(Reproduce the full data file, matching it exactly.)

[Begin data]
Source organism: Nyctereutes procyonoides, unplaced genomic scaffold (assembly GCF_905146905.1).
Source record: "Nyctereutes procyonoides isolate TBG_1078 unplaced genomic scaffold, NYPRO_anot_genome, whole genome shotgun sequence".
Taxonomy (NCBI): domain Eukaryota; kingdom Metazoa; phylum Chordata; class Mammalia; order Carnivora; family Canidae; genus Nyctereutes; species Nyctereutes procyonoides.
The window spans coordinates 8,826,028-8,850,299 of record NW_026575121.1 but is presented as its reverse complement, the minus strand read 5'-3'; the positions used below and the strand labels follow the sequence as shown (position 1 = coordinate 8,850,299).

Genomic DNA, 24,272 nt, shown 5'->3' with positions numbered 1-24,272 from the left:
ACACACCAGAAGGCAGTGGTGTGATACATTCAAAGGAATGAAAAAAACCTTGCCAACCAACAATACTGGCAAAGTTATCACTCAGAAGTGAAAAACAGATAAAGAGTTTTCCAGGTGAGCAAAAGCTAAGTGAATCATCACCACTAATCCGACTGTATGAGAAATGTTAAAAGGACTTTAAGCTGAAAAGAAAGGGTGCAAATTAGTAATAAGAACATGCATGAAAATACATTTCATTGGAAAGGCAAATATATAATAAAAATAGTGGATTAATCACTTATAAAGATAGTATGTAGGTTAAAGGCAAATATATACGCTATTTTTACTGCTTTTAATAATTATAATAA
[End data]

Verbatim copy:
Source organism: Nyctereutes procyonoides, unplaced genomic scaffold (assembly GCF_905146905.1).
Source record: "Nyctereutes procyonoides isolate TBG_1078 unplaced genomic scaffold, NYPRO_anot_genome, whole genome shotgun sequence".
Taxonomy (NCBI): domain Eukaryota; kingdom Metazoa; phylum Chordata; class Mammalia; order Carnivora; family Canidae; genus Nyctereutes; species Nyctereutes procyonoides.
The window spans coordinates 8,826,028-8,850,299 of record NW_026575121.1 but is presented as its reverse complement, the minus strand read 5'-3'; the positions used below and the strand labels follow the sequence as shown (position 1 = coordinate 8,850,299).

Genomic DNA, 24,272 nt, shown 5'->3' with positions numbered 1-24,272 from the left:
ACACACCAGAAGGCAGTGGTGTGATACATTCAAAGGAATGAAAAAAACCTTGCCAACCAACAATACTGGCAAAGTTATCACTCAGAAGTGAAAAACAGATAAAGAGTTTTCCAGGTGAGCAAAAGCTAAGTGAATCATCACCACTAATCCGACTGTATGAGAAATGTTAAAAGGACTTTAAGCTGAAAAGAAAGGGTGCAAATTAGTAATAAGAACATGCATGAAAATACATTTCATTGGAAAGGCAAATATATAATAAAAATAGTGGATTAATCACTTATAAAGATAGTATGTAGGTTAAAGGCAAATATATACGCTATTTTTACTGCTTTTAATAATTATAATAA